Chopin: Iconosphere of Romanticism

You gotta love the title of the book.

It’s actually CHOPIN: Iconosphere of Romanticism, emblazoned simultaneously on the cover in Polish as CHOPIN: iconosfera romantyzmu.  This is an art-book, recording an exhibit from 2010 in Warsaw, edited by Iwona Danielewicz with the assistance of Andrzej Dzięciołowski, published by The National Museum in Warsaw.

There’s a certain justice in the bilingual cover even if the composer’s second culture is French not English.  His father is the Frenchman, while his mother was Polish.  The first twenty years of his life were spent in Poland, while the other half (almost exactly) of his short life was spent mostly in France.  The book was published in 2010, another of the many celebrations of the bicentennial of the composer’s birth.

I’m a big fan of attempts to put artists into context.  I admire the ambition behind such endeavors even if I retain a healthy skepticism.  So for example I keep reading about Chopin with Liszt, usually decoded via the modern understanding of these two, where Liszt’s virtuosity is something spoken of apologetically.  That may be part of the background, but I don’t believe that’s really putting it in context, not if we bring a 21st Century distaste for virtuosic display.  While Chopin is spoken of as subtler than Liszt (in this book, reflecting the usual critical prejudice), was that because he was more tasteful, or merely because he couldn’t bring an equivalent skill-set to the table?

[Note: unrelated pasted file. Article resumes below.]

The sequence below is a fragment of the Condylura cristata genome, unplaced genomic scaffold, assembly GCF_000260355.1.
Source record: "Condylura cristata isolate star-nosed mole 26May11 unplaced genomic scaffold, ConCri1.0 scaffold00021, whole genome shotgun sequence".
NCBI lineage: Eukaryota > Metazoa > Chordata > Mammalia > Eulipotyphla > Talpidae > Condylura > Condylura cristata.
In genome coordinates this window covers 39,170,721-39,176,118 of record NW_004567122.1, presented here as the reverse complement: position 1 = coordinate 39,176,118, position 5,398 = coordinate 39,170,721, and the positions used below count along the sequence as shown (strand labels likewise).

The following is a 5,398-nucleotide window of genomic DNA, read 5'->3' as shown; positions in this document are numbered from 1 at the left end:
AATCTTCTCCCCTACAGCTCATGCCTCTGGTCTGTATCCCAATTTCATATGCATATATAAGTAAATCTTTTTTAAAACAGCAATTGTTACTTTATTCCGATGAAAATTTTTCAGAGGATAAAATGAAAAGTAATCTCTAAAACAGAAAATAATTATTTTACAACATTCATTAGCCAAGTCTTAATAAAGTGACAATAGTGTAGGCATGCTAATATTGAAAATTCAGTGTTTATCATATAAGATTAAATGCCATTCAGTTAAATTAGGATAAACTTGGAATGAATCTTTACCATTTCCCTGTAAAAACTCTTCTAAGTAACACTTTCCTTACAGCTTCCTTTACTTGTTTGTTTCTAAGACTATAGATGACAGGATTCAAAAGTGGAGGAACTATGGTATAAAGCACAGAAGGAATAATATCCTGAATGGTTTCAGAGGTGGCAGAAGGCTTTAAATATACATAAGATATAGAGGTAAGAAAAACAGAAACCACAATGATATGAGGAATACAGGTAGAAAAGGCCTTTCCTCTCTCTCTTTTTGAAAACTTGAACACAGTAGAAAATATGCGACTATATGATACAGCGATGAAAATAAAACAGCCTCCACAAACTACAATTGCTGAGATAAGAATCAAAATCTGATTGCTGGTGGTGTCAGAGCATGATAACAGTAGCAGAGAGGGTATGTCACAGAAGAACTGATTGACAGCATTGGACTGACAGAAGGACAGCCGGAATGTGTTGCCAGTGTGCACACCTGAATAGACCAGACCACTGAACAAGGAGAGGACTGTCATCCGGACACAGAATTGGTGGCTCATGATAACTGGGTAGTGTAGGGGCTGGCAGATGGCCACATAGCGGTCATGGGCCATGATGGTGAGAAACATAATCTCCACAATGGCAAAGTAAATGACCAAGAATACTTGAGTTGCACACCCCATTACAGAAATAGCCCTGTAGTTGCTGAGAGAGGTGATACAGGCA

(I leave that up to you)

It’s a given that Chopin is presented as part of the Romantic movement in the first half of the 19th Century.  Considering the title (especially when I focus on the word “Iconosphere”) this project is meant to conjure a movement.  While I eat this sort of thing up –who doesn’t like beautiful pictures?—I have some hesitation.  I don’t think of Chopin as a Romantic, at least not when we think of the quintessential romantics such as Mendelssohn, Schumann, Berlioz & Liszt plus their transitional antecedents Schubert & Beethoven.

The book is a celebratory feast but…. a feast celebrating the thin ascetic seems a bit incongruous. Perhaps it’s because I put Chopin in a special category.  His piano music transcends categories.  I think of his cycle of Preludes Op 28 in context with Bach’s Well-tempered Klavier, another cycle of compositions that seems universal in the way it encompasses all of the key signatures, seemingly so pure as to be independent of period or context.  He’s one of the mountains of keyboard pedagogy that must be climbed.

So pardon me if I simultaneously eat up the romantic pictures, even as I think they’re redundant.  Chopin doesn’t require the imaginative gloss, charming as it is.

I feel a bit guilty speaking of a book that I couldn’t find on Amazon, but only on Google.  Thank goodness for libraries.

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